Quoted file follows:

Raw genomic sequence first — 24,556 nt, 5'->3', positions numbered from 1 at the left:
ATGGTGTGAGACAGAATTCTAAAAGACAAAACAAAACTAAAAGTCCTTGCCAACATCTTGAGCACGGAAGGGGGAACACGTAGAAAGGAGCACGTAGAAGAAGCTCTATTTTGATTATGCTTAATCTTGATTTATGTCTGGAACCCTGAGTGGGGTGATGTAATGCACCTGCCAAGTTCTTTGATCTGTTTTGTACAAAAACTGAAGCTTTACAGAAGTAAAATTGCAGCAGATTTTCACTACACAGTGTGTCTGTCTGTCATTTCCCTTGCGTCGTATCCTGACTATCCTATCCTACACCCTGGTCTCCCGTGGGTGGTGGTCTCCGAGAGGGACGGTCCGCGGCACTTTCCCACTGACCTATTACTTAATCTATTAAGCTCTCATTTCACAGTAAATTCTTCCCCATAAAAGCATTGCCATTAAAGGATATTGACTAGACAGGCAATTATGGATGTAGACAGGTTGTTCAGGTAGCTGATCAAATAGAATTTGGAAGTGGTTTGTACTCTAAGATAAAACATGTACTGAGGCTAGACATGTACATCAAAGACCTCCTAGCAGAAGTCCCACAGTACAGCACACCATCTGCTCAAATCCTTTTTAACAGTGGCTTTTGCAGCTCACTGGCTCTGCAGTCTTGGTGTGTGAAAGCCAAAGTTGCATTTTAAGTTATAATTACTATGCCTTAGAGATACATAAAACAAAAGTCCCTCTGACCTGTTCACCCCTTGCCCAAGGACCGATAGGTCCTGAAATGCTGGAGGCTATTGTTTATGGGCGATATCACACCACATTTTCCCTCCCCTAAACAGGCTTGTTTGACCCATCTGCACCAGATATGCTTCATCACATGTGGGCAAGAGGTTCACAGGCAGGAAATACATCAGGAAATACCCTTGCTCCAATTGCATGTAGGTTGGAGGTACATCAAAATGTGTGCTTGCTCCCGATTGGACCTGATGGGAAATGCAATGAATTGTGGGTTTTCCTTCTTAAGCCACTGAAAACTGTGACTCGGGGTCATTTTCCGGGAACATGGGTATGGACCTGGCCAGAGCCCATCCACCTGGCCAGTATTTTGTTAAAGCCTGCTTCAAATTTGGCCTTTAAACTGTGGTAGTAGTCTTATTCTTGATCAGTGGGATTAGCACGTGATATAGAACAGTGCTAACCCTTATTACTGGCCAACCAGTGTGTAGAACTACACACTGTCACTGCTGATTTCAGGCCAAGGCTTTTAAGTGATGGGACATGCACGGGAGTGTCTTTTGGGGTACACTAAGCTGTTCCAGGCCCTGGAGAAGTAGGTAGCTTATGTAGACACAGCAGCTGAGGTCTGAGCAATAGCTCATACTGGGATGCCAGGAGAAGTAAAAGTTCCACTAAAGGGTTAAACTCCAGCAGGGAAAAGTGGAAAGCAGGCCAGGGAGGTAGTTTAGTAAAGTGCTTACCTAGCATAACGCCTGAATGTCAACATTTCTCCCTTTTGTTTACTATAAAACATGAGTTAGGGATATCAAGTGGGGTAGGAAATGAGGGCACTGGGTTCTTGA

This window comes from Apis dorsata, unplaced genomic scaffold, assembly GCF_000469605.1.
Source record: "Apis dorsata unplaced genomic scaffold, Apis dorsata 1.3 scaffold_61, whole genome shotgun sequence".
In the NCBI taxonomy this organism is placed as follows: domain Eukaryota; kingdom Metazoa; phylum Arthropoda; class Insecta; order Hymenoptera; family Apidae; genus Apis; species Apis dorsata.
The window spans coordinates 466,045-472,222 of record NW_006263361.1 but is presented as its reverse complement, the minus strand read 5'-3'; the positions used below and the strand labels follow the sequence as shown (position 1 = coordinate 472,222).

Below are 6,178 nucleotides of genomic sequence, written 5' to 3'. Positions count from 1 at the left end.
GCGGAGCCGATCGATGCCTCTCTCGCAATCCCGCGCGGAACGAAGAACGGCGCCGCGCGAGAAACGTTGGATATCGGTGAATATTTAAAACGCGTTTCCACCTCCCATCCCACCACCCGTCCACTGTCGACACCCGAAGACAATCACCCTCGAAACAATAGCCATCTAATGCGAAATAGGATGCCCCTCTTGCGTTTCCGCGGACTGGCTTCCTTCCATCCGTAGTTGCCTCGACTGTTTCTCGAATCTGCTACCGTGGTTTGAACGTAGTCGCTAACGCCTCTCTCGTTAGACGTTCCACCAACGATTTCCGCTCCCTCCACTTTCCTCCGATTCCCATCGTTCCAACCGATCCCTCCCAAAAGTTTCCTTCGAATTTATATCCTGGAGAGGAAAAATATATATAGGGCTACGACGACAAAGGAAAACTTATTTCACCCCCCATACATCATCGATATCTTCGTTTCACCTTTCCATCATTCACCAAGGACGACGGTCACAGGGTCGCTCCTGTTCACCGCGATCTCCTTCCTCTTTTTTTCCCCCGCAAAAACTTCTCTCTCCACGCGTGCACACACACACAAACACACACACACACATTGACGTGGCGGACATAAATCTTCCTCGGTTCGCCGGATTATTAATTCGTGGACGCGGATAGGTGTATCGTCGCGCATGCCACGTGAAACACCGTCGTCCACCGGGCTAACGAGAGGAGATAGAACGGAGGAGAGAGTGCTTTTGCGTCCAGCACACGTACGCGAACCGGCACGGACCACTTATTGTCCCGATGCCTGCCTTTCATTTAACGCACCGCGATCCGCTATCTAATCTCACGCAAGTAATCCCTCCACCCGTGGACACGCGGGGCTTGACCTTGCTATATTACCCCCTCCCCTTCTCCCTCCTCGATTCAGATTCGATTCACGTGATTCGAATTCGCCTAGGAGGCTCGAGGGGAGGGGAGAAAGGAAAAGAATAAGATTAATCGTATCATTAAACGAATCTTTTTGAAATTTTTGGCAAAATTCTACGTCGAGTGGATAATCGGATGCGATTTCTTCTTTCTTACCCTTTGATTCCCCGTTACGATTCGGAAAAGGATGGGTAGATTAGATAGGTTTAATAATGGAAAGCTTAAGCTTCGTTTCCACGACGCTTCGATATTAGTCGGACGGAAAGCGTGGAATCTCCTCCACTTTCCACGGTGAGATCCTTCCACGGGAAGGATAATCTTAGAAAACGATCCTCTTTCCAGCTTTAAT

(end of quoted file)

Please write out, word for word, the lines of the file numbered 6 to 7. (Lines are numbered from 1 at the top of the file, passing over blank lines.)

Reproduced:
The window spans coordinates 466,045-472,222 of record NW_006263361.1 but is presented as its reverse complement, the minus strand read 5'-3'; the positions used below and the strand labels follow the sequence as shown (position 1 = coordinate 472,222).

Below are 6,178 nucleotides of genomic sequence, written 5' to 3'. Positions count from 1 at the left end.